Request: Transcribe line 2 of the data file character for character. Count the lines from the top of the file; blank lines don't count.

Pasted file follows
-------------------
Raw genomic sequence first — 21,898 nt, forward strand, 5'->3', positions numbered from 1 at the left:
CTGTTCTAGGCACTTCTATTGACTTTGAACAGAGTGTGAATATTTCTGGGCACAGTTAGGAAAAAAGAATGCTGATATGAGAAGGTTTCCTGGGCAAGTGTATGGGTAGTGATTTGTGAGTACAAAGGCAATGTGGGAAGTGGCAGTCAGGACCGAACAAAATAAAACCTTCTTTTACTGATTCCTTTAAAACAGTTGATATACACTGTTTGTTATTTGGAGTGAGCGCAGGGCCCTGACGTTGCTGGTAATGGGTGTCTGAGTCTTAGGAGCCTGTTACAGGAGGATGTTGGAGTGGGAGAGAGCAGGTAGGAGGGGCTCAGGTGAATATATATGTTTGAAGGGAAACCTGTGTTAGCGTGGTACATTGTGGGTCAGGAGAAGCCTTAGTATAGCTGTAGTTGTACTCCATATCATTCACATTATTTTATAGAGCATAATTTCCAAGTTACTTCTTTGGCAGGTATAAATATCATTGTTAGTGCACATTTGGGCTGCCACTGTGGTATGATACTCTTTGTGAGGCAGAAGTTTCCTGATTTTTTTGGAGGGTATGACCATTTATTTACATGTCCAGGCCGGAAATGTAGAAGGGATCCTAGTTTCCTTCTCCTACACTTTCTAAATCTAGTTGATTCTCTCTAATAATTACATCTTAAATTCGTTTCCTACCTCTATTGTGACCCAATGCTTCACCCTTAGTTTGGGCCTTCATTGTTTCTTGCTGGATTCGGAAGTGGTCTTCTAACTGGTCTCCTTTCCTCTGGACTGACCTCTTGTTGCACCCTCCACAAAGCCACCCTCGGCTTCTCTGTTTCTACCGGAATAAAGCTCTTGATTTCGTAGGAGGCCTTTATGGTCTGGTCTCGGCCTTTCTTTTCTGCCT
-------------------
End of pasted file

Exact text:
CTGTTCTAGGCACTTCTATTGACTTTGAACAGAGTGTGAATATTTCTGGGCACAGTTAGGAAAAAAGAATGCTGATATGAGAAGGTTTCCTGGGCAAGTGTATGGGTAGTGATTTGTGAGTACAAAGGCAATGTGGGAAGTGGCAGTCAGGACCGAACAAAATAAAACCTTCTTTTACTGATTCCTTTAAAACAGTTGATATACACTGTTTGTTATTTGGAGTGAGCGCAGGGCCCTGACGTTGCTGGTAATGGGTGTCTGAGTCTTAGGAGCCTGTTACAGGAGGATGTTGGAGTGGGAGAGAGCAGGTAGGAGGGGCTCAGGTGAATATATATGTTTGAAGGGAAACCTGTGTTAGCGTGGTACATTGTGGGTCAGGAGAAGCCTTAGTATAGCTGTAGTTGTACTCCATATCATTCACATTATTTTATAGAGCATAATTTCCAAGTTACTTCTTTGGCAGGTATAAATATCATTGTTAGTGCACATTTGGGCTGCCACTGTGGTATGATACTCTTTGTGAGGCAGAAGTTTCCTGATTTTTTTGGAGGGTATGACCATTTATTTACATGTCCAGGCCGGAAATGTAGAAGGGATCCTAGTTTCCTTCTCCTACACTTTCTAAATCTAGTTGATTCTCTCTAATAATTACATCTTAAATTCGTTTCCTACCTCTATTGTGACCCAATGCTTCACCCTTAGTTTGGGCCTTCATTGTTTCTTGCTGGATTCGGAAGTGGTCTTCTAACTGGTCTCCTTTCCTCTGGACTGACCTCTTGTTGCACCCTCCACAAAGCCACCCTCGGCTTCTCTGTTTCTACCGGAATAAAGCTCTTGATTTCGTAGGAGGCCTTTATGGTCTGGTCTCGGCCTTTCTTTTCTGCCT